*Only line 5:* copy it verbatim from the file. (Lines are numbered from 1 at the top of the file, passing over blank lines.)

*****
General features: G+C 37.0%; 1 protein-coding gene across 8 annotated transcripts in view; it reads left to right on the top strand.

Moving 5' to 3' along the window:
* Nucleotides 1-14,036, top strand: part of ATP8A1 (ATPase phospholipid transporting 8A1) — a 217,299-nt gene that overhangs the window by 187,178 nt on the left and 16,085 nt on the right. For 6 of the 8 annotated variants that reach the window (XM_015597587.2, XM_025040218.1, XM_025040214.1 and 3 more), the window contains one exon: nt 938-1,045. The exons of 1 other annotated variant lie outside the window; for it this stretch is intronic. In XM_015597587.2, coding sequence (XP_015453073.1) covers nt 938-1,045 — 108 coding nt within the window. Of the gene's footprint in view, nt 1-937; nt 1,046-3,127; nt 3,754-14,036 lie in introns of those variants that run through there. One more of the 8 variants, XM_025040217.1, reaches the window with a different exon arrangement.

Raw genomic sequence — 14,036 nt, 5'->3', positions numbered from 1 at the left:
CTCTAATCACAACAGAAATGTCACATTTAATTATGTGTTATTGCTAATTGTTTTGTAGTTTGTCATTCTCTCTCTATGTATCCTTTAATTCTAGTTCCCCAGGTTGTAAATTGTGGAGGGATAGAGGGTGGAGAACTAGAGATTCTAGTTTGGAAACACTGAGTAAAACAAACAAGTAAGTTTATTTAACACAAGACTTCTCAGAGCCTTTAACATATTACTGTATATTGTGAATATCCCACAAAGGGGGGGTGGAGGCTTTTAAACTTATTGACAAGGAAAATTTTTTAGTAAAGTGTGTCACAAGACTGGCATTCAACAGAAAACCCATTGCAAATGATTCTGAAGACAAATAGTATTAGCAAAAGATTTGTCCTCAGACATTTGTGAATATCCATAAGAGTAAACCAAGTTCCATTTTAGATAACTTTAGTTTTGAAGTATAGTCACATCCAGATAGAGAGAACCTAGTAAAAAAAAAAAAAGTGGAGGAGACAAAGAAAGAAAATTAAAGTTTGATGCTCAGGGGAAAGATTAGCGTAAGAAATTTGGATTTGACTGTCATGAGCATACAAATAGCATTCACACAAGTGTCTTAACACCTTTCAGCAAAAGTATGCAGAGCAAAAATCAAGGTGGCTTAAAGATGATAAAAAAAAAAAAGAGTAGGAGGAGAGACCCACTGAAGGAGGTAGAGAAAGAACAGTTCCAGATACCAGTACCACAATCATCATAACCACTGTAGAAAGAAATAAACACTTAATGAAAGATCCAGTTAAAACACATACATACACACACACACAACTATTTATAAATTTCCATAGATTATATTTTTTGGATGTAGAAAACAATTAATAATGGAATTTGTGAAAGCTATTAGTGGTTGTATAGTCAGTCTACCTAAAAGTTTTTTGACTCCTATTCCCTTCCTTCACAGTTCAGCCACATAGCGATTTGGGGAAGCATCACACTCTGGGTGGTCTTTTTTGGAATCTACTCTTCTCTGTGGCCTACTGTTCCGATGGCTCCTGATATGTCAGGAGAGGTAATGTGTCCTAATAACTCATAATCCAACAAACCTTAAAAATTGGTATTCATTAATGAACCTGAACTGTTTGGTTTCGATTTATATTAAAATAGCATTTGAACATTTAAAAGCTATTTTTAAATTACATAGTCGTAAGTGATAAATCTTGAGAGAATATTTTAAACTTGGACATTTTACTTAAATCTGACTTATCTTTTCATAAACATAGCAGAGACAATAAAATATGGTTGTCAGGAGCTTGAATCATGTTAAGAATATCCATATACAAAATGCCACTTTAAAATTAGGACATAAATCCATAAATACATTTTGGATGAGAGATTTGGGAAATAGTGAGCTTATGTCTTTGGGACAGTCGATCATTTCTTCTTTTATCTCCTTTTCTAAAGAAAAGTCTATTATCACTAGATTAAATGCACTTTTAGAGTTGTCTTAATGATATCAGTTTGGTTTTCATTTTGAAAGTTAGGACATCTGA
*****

CTCTAATCACAACAGAAATGTCACATTTAATTATGTGTTATTGCTAATTGTTTTGTAGTTTGTCATTCTCTCTCTATGTATCCTTTAATTCTAGTTCCCCAGGTTGTAAATTGTGGAGGGATAGAGGGTGGAGAACTAGAGATTCTAGTTTGGAAACACTGAGTAAAACAAACAAGTAAGTTTATTTAACACAAGACTTCTCAGAGCCTTTAACATATTACTGTATATTGTGAATATCCCACAAAGGGGGGGTGGAGGCTTTTAAACTTATTGACAAGGAAAATTTTTTAGTAAAGTGTGTCACAAGACTGGCATTCAACAGAAAACCCATTGCAAATGATTCTGAAGACAAATAGTATTAGCAAAAGATTTGTCCTCAGACATTTGTGAATATCCATAAGAGTAAACCAAGTTCCATTTTAGATAACTTTAGTTTTGAAGTATAGTCACATCCAGATAGAGAGAACCTAGTAAAAAAAAAAAAAGTGGAGGAGACAAAGAAAGAAAATTAAAGTTTGATGCTCAGGGGAAAGATTAGCGTAAGAAATTTGGATTTGACTGTCATGAGCATACAAATAGCATTCACACAAGTGTCTTAACACCTTTCAGCAAAAGTATGCAGAGCAAAAATCAAGGTGGCTTAAAGATGATAAAAAAAAAAAAGAGTAGGAGGAGAGACCCACTGAAGGAGGTAGAGAAAGAACAGTTCCAGATACCAGTACCACAATCATCATAACCACTGTAGAAAGAAATAAACACTTAATGAAAGATCCAGTTAAAACACATACATACACACACACACAACTATTTATAAATTTCCATAGATTATATTTTTTGGATGTAGAAAACAATTAATAATGGAATTTGTGAAAGCTATTAGTGGTTGTATAGTCAGTCTACCTAAAAGTTTTTTGACTCCTATTCCCTTCCTTCACAGTTCAGCCACATAGCGATTTGGGGAAGCATCACACTCTGGGTGGTCTTTTTTGGAATCTACTCTTCTCTGTGGCCTACTGTTCCGATGGCTCCTGATATGTCAGGAGAGGTAATGTGTCCTAATAACTCATAATCCAACAAACCTTAAAAATTGGTATTCATTAATGAACCTGAACTGTTTGGTTTCGATTTATATTAAAATAGCATTTGAACATTTAAAAGCTATTTTTAAATTACATAGTCGTAAGTGATAAATCTTGAGAGAATATTTTAAACTTGGACATTTTACTTAAATCTGACTTATCTTTTCATAAACATAGCAGAGACAATAAAATATGGTTGTCAGGAGCTTGAATCATGTTAAGAATATCCATATACAAAATGCCACTTTAAAATTAGGACATAAATCCATAAATACATTTTGGATGAGAGATTTGGGAAATAGTGAGCTTATGTCTTTGGGACAGTCGATCATTTCTTCTTTTATCTCCTTTTCTAAAGAAAAGTCTATTATCACTAGATTAAATGCACTTTTAGAGTTGTCTTAATGATATCAGTTTGGTTTTCATTTTGAAAGTTAGGACATCTGA